Image: Generali Vitality partner network
How important are insurtechs in ecosystem development?
Volker: “Injecting external technology and connecting with businesses outside insurance is crucial to drive the implementation of such innovations. Start-ups can play a very important role here, but I would not limit the discussion too much around the term ‘insurtech’ – I am even not sure what is the latest definition of it as 2-3 years ago it has been associated mainly with the challengers on the distribution and product side, while now having an insurance company in the pipeline for a pilot might already qualify to be called ‘insurtech’. So we at Generali, together with our VC partners, have always been looking across industries to identify innovative technologies and companies that we can run pilots with and then apply at larger scale to generate value, regardless of that definition. We partnered with many of such companies in completely other verticals.”
Especially new technologies and companies beyond your own industry boundaries that you could bring to insurance?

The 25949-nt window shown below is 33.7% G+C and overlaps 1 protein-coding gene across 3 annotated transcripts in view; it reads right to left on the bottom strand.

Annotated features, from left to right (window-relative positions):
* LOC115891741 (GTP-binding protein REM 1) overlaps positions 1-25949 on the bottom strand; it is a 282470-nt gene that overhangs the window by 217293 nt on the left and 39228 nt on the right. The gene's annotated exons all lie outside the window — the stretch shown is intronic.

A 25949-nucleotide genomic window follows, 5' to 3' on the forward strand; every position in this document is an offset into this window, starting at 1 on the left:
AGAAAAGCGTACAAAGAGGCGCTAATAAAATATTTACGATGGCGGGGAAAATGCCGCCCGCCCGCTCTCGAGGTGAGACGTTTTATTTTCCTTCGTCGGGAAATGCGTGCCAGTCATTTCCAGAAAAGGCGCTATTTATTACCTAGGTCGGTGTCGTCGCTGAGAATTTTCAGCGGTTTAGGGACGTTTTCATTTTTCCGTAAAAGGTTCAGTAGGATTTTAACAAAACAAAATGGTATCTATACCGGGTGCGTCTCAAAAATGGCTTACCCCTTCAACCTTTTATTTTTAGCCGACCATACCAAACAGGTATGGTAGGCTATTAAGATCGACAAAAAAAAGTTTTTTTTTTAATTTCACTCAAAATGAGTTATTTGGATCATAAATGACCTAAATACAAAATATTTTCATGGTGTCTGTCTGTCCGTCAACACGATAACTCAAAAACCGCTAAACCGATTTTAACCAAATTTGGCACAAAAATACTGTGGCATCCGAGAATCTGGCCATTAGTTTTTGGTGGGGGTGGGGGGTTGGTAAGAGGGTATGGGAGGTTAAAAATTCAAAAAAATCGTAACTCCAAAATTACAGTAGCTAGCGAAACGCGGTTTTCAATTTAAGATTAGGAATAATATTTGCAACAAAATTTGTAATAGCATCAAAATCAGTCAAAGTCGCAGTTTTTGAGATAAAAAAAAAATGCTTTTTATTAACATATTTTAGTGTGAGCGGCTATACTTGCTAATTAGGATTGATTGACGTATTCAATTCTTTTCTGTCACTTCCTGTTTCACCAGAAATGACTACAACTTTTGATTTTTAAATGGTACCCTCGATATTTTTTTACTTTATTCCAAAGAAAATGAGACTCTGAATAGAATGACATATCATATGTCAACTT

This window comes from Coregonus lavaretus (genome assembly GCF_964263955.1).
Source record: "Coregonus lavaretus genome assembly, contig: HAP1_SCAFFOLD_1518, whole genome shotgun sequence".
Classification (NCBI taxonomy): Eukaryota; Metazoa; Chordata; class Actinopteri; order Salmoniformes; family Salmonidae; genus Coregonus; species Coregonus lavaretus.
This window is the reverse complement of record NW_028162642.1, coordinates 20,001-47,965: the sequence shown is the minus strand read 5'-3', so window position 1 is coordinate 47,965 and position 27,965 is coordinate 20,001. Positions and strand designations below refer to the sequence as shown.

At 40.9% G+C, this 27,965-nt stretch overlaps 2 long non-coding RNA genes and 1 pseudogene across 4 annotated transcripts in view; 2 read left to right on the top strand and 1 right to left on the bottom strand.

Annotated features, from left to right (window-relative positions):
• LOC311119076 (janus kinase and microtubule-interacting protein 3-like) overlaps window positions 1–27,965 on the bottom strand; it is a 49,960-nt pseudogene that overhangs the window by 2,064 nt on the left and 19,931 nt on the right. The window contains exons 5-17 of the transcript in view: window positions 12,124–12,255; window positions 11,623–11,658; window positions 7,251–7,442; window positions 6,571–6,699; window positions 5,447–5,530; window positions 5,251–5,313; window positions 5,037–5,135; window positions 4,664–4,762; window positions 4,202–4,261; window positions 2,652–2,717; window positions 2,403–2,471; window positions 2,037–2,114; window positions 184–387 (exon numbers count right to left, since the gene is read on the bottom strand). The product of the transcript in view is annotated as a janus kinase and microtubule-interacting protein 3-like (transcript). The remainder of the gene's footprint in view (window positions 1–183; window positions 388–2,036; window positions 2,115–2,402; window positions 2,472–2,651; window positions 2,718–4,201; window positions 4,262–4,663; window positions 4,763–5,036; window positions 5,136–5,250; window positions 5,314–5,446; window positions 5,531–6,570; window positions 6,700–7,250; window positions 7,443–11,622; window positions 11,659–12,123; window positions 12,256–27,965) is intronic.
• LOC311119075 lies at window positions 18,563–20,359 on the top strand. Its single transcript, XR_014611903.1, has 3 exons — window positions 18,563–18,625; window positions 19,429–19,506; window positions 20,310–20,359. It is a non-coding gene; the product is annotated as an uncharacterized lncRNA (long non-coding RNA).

Volker: “Absolutely. New technologies and business models often come from other industries. Take for instance robotic process automatization. Around 3 years ago we were one of the first movers to pilot and apply this technology in insurance, working together with emerging startups from other industries – and are now applying this technology at scale. Some of the start-ups have even shown ‘unicorn’ valuations in the meanwhile, take UiPath as an example. Coming back to ecosystems and the protection and risk mitigation approach, I think there are significant opportunities especially in the IoT and health space. Generali is therefore, for example, also actively working together with leading venture capital funds, including those focused on health technologies.”
To build an ecosystem in the health space ‘medtechs’ play a key role, not just insurtechs.